Owners of a West Michigan business have spent much of this holiday season trying to add a little joy to those who are less fortunate.
Jamie Carlson, co-owner of Ervine's Auto Repair and Grand Rapids Hybrid, along with her daughter Megan Dineff, have spent months collecting donations for homeless, runaway and displaced youth in West Michigan.
"It just breaks my heart that there are youth that don't have a place they are safe," said Carlson. "There is a need for someplace like HQ. And, I am so grateful for a place like HQ."
HQ is a "drop-in" shelter that serves 14 to 24-year-olds facing housing instability. Development Director, Luke Petsch, says their clients are young people who find themselves in variety of crisis situations.
"It could mean they are runaways. It could mean they've been kicked out. It could mean that because of the economics of the family, there is just no longer a place for that youth to stay," he describes. "What happens then, is they find themselves at this crisis point wondering what do they do. Where do they go? HQ strives to be that place."
HQ, located in southeast Grand Rapids, provides a variety of services, including a safe place to rest and access resources and basic needs.
"So it is everything from providing a place to shower and do your laundry to a place to come play music, read a book and connect with adults," says Petsch. "We believe it should be easy to access resources you need, whether it is something like mental health support or employment services. And, when you have adults who care about you and invest in that relationship, it makes it easy to say 'this is what I want from life. This is what I need to get there.'"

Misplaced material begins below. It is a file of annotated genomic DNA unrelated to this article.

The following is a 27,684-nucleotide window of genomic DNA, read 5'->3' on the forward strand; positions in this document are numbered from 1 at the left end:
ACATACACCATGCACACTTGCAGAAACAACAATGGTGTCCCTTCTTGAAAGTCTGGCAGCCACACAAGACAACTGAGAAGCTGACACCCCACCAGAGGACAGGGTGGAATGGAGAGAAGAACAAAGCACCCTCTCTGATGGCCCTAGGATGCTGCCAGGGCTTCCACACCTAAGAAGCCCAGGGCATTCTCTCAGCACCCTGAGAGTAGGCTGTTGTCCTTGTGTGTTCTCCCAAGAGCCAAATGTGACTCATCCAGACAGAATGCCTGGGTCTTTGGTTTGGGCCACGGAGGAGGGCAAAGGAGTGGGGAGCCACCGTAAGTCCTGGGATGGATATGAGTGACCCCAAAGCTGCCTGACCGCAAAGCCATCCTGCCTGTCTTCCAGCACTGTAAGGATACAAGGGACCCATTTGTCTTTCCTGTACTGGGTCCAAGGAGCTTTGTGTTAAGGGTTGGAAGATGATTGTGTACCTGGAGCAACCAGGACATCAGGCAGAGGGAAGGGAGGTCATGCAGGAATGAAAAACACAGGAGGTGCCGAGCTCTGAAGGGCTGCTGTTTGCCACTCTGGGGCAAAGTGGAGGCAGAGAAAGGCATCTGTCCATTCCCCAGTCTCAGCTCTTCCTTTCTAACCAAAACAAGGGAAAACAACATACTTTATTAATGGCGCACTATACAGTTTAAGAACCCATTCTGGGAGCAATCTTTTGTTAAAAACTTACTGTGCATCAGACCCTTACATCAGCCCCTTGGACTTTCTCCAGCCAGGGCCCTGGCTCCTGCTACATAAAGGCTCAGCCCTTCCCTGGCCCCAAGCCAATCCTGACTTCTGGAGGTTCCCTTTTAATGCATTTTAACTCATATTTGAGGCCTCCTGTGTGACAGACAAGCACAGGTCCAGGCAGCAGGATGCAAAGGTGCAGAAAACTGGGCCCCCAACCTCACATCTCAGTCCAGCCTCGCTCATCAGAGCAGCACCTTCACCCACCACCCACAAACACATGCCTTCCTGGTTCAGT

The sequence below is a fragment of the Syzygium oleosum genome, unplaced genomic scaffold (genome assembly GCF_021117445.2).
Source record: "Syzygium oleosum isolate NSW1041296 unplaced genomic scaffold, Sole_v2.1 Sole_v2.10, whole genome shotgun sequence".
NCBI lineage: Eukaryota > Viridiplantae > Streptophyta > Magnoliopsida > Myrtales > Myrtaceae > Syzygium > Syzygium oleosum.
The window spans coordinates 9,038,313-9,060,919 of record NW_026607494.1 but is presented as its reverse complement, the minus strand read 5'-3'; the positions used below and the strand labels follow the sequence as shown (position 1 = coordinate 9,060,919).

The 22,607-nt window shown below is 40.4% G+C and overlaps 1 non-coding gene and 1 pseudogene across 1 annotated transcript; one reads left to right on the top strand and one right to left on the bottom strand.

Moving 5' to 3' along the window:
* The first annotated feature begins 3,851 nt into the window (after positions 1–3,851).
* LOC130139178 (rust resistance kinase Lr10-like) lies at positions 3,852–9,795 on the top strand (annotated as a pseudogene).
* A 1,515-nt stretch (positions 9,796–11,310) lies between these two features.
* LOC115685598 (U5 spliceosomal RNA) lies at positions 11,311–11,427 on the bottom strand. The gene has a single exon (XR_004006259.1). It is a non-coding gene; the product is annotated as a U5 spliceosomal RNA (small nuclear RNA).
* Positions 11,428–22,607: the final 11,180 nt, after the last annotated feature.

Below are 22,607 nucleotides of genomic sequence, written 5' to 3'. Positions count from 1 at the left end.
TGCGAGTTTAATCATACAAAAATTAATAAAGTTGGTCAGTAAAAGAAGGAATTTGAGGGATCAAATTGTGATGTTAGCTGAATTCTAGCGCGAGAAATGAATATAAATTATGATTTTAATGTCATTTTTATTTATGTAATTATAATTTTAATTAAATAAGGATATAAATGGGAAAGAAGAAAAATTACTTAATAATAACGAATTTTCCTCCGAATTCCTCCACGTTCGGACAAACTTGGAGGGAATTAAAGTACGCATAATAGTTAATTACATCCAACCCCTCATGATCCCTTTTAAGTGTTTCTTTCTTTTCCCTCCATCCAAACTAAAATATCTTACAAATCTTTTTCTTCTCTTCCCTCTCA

"We want these youth to know is that the community cares about them. They want to know there are people out here that care what happens to them," says Carlson. "I hope they feel that through this small gift."
Carlson and Dineff plan to donate 75 gift bags to HQ clients. Through fundraising efforts, Carlson and Dineff have collected items they believe will be much appreciated by the youth.
"We are putting together items that are just above the basic needs. So, socks, water bottles, ear buds, USB plugs, notebooks to write down their thoughts and gift cards, said Dineff. "Stuff that can go in a backpack that the youth can take with them and feel that they are loved."
On Monday morning Carlson and Dineff were feeling the love, themselves, when a surprise visitor stopped by their shop. Tony Castillo, owner and operator of several West Michigan McDonalds, showed up and presented them with 40 $10 gift cards.
Castillo said when he learned of their effort, he knew he had to be involved with this type of community outreach.
"When I got the call, I said I'm there," said Castillo. "It should be easy to give, for those of us who have more. For me to be a part of this is huge. I am extremely gratified."
Dineff says Castillo's gift allowed them to complete the last of their stockings. They plan on presenting them to HQ this Friday.
"I am so thankful there are other people want to help those who are less fortunate and those who are struggling, she said. "That really hits a big spot in my heart. I am so thankful to know there are like-minded people around who are willing to go above and beyond."
Since HQ opened its doors, 3 years ago, it has seen roughly new 20 to 30 youth drop in daily. HQ serves, on average, 300 youth each week. Petsch says the number has grown each year.
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